As the primary election season draws to a close, the tone of many campaigns are shifting towards aggressive attacks against opponents. The lieutenant governor’s race is no exception.
State Rep. and GOP lieutenant gubernatorial candidate Will Ainsworth was the first to take a shot at his opponent Twinkle Cavanaugh, who currently heads the Public Service Commission, through an attack ad aimed at her time at the PSC.
In the ad, Cavanaugh is labeled a “career politician,” “bureaucrat,” and “special interest lobbyist.” The ad also goes on to say that Cavanaugh supported the “largest tax increase in Alabama history.”
While the ad entitled “shooting straight” is the first paid aggressive attack by Ainsworth’s campaign, it’s not the first time the race turned combative.
Ainsworth has not been silent on his dislike for Cavanaugh through media interviews, and the candidate did not speak highly of the PSC president in a sit down with APR‘s Josh Moon two weeks ago.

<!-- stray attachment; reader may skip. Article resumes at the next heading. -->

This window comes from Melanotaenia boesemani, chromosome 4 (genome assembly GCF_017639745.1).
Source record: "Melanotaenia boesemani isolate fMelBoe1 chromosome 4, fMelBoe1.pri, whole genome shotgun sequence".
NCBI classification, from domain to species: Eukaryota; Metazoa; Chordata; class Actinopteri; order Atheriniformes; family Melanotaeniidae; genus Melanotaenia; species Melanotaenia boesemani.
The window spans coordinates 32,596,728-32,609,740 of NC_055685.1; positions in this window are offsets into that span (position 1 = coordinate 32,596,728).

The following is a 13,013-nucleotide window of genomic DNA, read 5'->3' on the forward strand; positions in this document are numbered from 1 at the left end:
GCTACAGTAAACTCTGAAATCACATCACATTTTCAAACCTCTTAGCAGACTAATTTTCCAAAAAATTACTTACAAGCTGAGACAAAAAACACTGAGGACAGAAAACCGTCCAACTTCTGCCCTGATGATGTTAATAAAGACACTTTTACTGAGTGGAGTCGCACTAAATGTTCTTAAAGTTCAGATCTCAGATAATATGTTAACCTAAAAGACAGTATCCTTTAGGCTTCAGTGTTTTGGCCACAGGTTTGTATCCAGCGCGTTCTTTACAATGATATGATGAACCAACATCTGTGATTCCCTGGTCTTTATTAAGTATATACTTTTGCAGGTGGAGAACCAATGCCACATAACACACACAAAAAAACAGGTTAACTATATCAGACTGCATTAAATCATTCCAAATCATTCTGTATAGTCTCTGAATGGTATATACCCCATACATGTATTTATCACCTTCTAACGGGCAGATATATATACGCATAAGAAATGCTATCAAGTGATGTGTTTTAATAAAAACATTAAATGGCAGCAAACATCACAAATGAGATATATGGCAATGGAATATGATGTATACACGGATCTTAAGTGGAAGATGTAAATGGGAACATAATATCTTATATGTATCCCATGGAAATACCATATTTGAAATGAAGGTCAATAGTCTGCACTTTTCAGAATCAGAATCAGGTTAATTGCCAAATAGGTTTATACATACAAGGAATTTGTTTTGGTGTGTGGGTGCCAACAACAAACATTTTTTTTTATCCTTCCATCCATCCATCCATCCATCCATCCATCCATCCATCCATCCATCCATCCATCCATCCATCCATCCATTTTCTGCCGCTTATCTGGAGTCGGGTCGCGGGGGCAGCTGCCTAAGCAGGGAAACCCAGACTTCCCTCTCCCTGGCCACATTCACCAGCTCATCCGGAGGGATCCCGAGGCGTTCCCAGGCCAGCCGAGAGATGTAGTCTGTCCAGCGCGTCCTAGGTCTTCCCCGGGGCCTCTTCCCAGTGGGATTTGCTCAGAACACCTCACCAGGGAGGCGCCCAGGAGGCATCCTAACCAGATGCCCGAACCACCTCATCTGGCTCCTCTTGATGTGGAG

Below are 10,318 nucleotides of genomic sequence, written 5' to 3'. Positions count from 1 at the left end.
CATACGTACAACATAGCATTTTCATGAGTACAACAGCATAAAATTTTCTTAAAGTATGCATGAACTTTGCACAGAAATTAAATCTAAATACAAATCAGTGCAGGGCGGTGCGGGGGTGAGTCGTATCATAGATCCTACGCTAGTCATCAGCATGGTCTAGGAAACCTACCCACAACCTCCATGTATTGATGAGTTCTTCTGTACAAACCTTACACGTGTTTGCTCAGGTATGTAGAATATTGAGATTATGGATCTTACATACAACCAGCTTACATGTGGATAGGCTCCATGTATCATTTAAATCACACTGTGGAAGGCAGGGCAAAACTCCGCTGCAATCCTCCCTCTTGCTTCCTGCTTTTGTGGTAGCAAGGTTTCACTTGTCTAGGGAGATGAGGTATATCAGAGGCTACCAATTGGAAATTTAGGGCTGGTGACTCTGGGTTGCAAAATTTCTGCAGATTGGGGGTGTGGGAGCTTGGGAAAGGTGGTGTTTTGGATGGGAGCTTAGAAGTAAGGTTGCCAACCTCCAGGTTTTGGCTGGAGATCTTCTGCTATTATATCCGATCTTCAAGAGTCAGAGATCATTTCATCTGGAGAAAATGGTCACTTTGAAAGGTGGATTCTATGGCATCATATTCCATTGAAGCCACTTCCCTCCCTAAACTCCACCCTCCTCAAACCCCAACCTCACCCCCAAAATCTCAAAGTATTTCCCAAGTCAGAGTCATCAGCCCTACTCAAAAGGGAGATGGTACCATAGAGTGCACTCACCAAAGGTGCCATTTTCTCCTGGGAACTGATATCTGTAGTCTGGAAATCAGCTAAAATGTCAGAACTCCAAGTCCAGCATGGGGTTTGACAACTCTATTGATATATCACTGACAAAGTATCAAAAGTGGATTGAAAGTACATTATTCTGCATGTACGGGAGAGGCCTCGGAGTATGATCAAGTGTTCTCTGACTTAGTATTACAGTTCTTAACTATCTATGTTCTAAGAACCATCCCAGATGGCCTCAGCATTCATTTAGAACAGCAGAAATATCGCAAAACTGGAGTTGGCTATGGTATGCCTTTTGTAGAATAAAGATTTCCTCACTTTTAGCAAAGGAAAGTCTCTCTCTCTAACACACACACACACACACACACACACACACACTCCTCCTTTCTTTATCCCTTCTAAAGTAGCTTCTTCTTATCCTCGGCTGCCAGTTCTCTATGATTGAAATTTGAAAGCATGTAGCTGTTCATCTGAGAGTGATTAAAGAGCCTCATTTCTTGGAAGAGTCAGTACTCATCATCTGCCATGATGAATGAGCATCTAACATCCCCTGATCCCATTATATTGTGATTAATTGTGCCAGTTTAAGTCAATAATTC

Cavanaugh hit back at Ainsworth’s ad through her campaign on Tuesday with an attack of her own. In a statement from the campaign, Cavanaugh accused Ainsworth of not supporting Donald Trump during his run for president.
The candidate then linked to an article published by the Alabama Political Reporter two years ago during the heat of the Presidential election.
“Donald Trump is a con artist, not a conservative,” Ainsworth said, according to the article. “His ridiculous act has gone far enough and we have to put a stop to it now. Republicans across Alabama need to unify behind Marco Rubio since he has proven that he is the one conservative that can defeat the Democrats and preserve the party of Reagan moving forward.”
She called on Ainsworth to apologize to Trump later in the statement.
Ainsworth and Cavanaugh are currently seeking the GOP nomination for lieutenant governor along with state Sen. Rusty Glover. The winner will go to face Democrat Will Boyd in November.
The position has remained vacant since Gov. Kay Ivey left the position to become governor after former Gov. Robert Bentley’s resignation in April 2017. During the 2018 Legislative Session, a bill attempted to take power away from the position, but it ultimately failed on the Senate floor.